PIERRE, SD (KELO) – Rule changes recently made by the State Board of Education Standards will result in less travel reimbursement paid to direct service providers and possibly more use of teletherapy in the Birth to 3 program of South Dakota that helps youth who have developmental delays or disabilities.
South Dakota Office of Early Childhood Services Administrator Sarah Carter told the state board that general funds are used to cover travel to and from families from direct service providers who provide Medicaid-supported therapy assistance. physical, occupational therapy and speech language pathology.
The new Medicaid rates and a 6% increase for the new fiscal year that began July 1 from the Noem administration and the Legislature would have increased general fund spending on the Birth to 3 program by about $375,000 to $400,000, according to Carter.
Paying 80% of ongoing Medicaid reimbursement for the most common talking rate for non-Medicaid special instruction and family training services further increased the estimated impact by $47,000, Carter said.
Carter’s suggestion was to pay ride-hailing providers $1 per mile, similar to the rate attorneys are paid by the state Unified Judicial System. For fiscal year 2023, that would save Birth on 3 about $319,862, she said, and Birth on 3 could absorb the $129,000 net increase in other ways, such as using teletherapy more often.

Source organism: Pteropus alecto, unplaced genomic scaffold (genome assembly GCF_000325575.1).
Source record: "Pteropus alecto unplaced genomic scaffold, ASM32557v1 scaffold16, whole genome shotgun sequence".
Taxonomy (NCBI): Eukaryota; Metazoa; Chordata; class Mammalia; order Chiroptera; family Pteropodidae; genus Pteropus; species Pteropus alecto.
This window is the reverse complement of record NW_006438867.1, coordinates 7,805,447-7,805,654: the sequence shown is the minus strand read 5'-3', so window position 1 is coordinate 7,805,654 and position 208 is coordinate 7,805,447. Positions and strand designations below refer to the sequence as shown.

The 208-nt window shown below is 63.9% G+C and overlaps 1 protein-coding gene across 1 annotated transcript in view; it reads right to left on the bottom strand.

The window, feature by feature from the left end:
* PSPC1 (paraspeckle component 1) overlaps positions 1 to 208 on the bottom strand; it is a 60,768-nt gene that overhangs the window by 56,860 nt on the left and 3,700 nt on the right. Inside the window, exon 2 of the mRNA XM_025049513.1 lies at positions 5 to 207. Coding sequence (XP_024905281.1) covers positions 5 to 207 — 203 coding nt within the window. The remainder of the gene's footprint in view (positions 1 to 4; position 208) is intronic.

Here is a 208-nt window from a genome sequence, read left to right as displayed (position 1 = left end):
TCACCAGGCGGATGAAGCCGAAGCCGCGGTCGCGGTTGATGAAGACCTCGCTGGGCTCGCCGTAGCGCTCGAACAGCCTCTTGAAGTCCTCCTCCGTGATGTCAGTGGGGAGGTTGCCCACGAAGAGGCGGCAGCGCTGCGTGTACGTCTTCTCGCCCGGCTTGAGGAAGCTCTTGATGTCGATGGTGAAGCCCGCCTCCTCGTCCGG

Brenda Tidball-Zeltinger, a deputy secretary at the state Department of Human Services, spoke in favor of the changes. So did executive director Joe Hauge of Black Hills Special Services Cooperative.
Testifying against the travel changes were Holly Nordstrom, a speech pathologist from Rapid City, and Kris Detert, a speech language provider and contractor from Sioux Falls. They said it would make providers less interested in working for Birth to 3. Detert also said the teletherapy sessions were not in the child’s best interest.